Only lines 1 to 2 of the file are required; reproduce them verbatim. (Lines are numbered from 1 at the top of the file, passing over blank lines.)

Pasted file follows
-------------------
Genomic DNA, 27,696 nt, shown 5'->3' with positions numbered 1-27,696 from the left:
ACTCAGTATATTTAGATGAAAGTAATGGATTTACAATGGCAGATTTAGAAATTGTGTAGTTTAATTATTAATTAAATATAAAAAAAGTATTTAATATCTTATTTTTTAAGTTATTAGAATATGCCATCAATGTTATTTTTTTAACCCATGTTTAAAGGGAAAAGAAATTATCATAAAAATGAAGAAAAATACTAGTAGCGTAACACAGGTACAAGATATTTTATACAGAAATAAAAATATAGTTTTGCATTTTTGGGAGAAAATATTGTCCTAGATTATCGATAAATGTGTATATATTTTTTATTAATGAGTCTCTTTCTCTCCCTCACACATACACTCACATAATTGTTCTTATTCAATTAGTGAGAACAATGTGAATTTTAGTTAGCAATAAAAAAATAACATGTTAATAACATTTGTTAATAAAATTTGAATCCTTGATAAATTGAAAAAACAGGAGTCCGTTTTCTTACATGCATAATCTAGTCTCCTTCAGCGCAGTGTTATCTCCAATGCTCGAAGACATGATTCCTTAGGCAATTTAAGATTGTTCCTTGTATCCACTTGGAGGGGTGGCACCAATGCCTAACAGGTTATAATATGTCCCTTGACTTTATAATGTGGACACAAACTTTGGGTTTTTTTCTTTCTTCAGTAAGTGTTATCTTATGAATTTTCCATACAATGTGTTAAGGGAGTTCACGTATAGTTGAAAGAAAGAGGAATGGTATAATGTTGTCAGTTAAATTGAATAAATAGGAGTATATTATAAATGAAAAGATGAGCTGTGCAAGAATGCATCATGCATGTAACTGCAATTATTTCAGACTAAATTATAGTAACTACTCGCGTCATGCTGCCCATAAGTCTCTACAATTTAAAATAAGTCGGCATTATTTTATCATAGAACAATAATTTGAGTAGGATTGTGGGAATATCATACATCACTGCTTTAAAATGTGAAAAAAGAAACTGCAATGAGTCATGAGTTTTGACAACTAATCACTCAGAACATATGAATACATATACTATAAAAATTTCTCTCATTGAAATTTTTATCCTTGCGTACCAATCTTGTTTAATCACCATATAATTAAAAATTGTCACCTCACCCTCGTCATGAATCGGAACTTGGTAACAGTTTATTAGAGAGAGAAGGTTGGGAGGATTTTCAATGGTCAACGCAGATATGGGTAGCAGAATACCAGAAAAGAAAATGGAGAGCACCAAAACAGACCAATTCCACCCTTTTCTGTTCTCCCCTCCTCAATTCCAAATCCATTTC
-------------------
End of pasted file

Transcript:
Genomic DNA, 27,696 nt, shown 5'->3' with positions numbered 1-27,696 from the left:
ACTCAGTATATTTAGATGAAAGTAATGGATTTACAATGGCAGATTTAGAAATTGTGTAGTTTAATTATTAATTAAATATAAAAAAAGTATTTAATATCTTATTTTTTAAGTTATTAGAATATGCCATCAATGTTATTTTTTTAACCCATGTTTAAAGGGAAAAGAAATTATCATAAAAATGAAGAAAAATACTAGTAGCGTAACACAGGTACAAGATATTTTATACAGAAATAAAAATATAGTTTTGCATTTTTGGGAGAAAATATTGTCCTAGATTATCGATAAATGTGTATATATTTTTTATTAATGAGTCTCTTTCTCTCCCTCACACATACACTCACATAATTGTTCTTATTCAATTAGTGAGAACAATGTGAATTTTAGTTAGCAATAAAAAAATAACATGTTAATAACATTTGTTAATAAAATTTGAATCCTTGATAAATTGAAAAAACAGGAGTCCGTTTTCTTACATGCATAATCTAGTCTCCTTCAGCGCAGTGTTATCTCCAATGCTCGAAGACATGATTCCTTAGGCAATTTAAGATTGTTCCTTGTATCCACTTGGAGGGGTGGCACCAATGCCTAACAGGTTATAATATGTCCCTTGACTTTATAATGTGGACACAAACTTTGGGTTTTTTTCTTTCTTCAGTAAGTGTTATCTTATGAATTTTCCATACAATGTGTTAAGGGAGTTCACGTATAGTTGAAAGAAAGAGGAATGGTATAATGTTGTCAGTTAAATTGAATAAATAGGAGTATATTATAAATGAAAAGATGAGCTGTGCAAGAATGCATCATGCATGTAACTGCAATTATTTCAGACTAAATTATAGTAACTACTCGCGTCATGCTGCCCATAAGTCTCTACAATTTAAAATAAGTCGGCATTATTTTATCATAGAACAATAATTTGAGTAGGATTGTGGGAATATCATACATCACTGCTTTAAAATGTGAAAAAAGAAACTGCAATGAGTCATGAGTTTTGACAACTAATCACTCAGAACATATGAATACATATACTATAAAAATTTCTCTCATTGAAATTTTTATCCTTGCGTACCAATCTTGTTTAATCACCATATAATTAAAAATTGTCACCTCACCCTCGTCATGAATCGGAACTTGGTAACAGTTTATTAGAGAGAGAAGGTTGGGAGGATTTTCAATGGTCAACGCAGATATGGGTAGCAGAATACCAGAAAAGAAAATGGAGAGCACCAAAACAGACCAATTCCACCCTTTTCTGTTCTCCCCTCCTCAATTCCAAATCCATTTC